religious and whatever Walter is looking to venture in is against her strong personal convictions.
Walter, on the hand, is convinced that the alcohol business will sail through and could be the
next big thing. This makes him snap and resort to drinking probably to drawn his sorrows.
Death of a Salesman is not any different in terms of the nature of conflict that plays out between
Willy Loman and his sons especially Biff. Biff’s father, Like Mama to Walter, wants to be a key
player in his son’s life. Like mama, Willy wants the best for his son and even suggests a business
for him to start, which he rejects citing that the job is not consistent with what he wants for
himself in life (Hansberry, 2007). Even though both Willy and Biff want Biff to be successful,
they do not agree on what the American dream is. This is the source of their conflict.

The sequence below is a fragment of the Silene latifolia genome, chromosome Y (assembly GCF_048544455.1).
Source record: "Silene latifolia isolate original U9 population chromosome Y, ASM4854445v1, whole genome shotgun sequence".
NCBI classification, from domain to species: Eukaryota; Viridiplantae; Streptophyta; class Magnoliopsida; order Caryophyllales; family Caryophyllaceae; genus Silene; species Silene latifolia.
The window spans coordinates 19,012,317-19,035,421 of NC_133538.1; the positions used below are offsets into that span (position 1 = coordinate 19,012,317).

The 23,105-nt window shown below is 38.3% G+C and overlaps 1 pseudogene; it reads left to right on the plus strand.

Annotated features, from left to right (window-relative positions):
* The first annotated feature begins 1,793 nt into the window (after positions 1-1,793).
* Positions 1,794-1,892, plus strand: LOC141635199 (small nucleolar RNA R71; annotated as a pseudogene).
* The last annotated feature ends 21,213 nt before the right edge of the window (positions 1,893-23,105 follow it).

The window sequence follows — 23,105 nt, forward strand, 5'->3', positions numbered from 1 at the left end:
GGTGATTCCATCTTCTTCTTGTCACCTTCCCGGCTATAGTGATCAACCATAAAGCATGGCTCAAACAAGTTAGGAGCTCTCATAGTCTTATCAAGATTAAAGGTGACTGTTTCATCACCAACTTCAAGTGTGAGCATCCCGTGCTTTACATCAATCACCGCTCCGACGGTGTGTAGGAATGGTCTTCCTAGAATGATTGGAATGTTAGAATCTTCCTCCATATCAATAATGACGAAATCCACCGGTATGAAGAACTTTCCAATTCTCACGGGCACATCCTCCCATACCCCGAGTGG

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Surname 3
However, there is a significant difference between the two conflicts. In a Raisin in the
Sun, the author talks about how mama loves all of her children equally. She wants each of them
to succeed in life but through the right channel; right in the sense that whatever they want to do
is in alignment with her convictions. She is even ready to support every one of them in their
endeavors to be successful in life. The kind of parental love and parental responsibilities that
Mama exudes significantly differs from that of Willy especially towards his other child